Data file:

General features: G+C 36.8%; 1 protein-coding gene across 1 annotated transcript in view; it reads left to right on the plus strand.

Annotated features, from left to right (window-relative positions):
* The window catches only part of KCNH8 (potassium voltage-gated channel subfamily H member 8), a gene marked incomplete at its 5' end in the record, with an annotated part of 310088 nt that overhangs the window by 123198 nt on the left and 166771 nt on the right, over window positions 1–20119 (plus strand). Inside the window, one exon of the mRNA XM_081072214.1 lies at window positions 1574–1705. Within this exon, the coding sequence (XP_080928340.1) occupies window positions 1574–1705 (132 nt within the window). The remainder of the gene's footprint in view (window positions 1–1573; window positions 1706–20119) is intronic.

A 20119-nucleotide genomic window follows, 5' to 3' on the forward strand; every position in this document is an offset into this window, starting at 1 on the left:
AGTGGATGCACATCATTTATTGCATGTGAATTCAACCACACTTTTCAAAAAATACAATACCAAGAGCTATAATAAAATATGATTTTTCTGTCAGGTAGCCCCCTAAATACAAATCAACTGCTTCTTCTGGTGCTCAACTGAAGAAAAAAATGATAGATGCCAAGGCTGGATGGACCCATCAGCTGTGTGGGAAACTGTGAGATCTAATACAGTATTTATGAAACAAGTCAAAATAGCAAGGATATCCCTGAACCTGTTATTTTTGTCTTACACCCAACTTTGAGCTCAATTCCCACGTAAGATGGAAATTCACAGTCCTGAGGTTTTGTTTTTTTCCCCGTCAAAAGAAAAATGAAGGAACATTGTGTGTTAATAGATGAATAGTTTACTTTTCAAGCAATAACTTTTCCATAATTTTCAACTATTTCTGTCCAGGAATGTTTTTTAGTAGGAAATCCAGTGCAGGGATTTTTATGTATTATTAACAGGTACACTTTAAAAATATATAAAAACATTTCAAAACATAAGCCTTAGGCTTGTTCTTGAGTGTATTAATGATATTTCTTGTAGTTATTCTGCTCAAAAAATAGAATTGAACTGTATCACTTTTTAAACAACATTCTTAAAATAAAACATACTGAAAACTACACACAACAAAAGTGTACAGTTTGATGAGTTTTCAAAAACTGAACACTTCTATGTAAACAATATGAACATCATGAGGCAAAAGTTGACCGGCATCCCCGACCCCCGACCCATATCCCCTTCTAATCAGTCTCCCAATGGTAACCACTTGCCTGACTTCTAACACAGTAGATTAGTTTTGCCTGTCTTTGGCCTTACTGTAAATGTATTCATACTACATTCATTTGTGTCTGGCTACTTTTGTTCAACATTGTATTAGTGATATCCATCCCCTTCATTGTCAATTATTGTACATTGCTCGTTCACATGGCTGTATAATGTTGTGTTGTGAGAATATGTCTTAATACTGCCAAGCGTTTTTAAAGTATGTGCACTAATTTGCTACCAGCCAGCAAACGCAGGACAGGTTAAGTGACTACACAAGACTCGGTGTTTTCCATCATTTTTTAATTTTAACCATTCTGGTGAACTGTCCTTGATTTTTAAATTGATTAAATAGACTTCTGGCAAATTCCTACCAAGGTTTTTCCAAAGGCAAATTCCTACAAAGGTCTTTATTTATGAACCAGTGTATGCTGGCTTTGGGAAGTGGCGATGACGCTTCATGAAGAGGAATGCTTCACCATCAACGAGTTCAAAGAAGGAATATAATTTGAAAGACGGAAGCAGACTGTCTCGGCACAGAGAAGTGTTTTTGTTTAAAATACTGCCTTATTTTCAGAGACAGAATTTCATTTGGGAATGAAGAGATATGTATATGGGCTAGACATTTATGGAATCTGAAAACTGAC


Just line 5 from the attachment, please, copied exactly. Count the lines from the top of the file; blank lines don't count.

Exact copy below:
AGTGGATGCACATCATTTATTGCATGTGAATTCAACCACACTTTTCAAAAAATACAATACCAAGAGCTATAATAAAATATGATTTTTCTGTCAGGTAGCCCCCTAAATACAAATCAACTGCTTCTTCTGGTGCTCAACTGAAGAAAAAAATGATAGATGCCAAGGCTGGATGGACCCATCAGCTGTGTGGGAAACTGTGAGATCTAATACAGTATTTATGAAACAAGTCAAAATAGCAAGGATATCCCTGAACCTGTTATTTTTGTCTTACACCCAACTTTGAGCTCAATTCCCACGTAAGATGGAAATTCACAGTCCTGAGGTTTTGTTTTTTTCCCCGTCAAAAGAAAAATGAAGGAACATTGTGTGTTAATAGATGAATAGTTTACTTTTCAAGCAATAACTTTTCCATAATTTTCAACTATTTCTGTCCAGGAATGTTTTTTAGTAGGAAATCCAGTGCAGGGATTTTTATGTATTATTAACAGGTACACTTTAAAAATATATAAAAACATTTCAAAACATAAGCCTTAGGCTTGTTCTTGAGTGTATTAATGATATTTCTTGTAGTTATTCTGCTCAAAAAATAGAATTGAACTGTATCACTTTTTAAACAACATTCTTAAAATAAAACATACTGAAAACTACACACAACAAAAGTGTACAGTTTGATGAGTTTTCAAAAACTGAACACTTCTATGTAAACAATATGAACATCATGAGGCAAAAGTTGACCGGCATCCCCGACCCCCGACCCATATCCCCTTCTAATCAGTCTCCCAATGGTAACCACTTGCCTGACTTCTAACACAGTAGATTAGTTTTGCCTGTCTTTGGCCTTACTGTAAATGTATTCATACTACATTCATTTGTGTCTGGCTACTTTTGTTCAACATTGTATTAGTGATATCCATCCCCTTCATTGTCAATTATTGTACATTGCTCGTTCACATGGCTGTATAATGTTGTGTTGTGAGAATATGTCTTAATACTGCCAAGCGTTTTTAAAGTATGTGCACTAATTTGCTACCAGCCAGCAAACGCAGGACAGGTTAAGTGACTACACAAGACTCGGTGTTTTCCATCATTTTTTAATTTTAACCATTCTGGTGAACTGTCCTTGATTTTTAAATTGATTAAATAGACTTCTGGCAAATTCCTACCAAGGTTTTTCCAAAGGCAAATTCCTACAAAGGTCTTTATTTATGAACCAGTGTATGCTGGCTTTGGGAAGTGGCGATGACGCTTCATGAAGAGGAATGCTTCACCATCAACGAGTTCAAAGAAGGAATATAATTTGAAAGACGGAAGCAGACTGTCTCGGCACAGAGAAGTGTTTTTGTTTAAAATACTGCCTTATTTTCAGAGACAGAATTTCATTTGGGAATGAAGAGATATGTATATGGGCTAGACATTTATGGAATCTGAAAACTGAC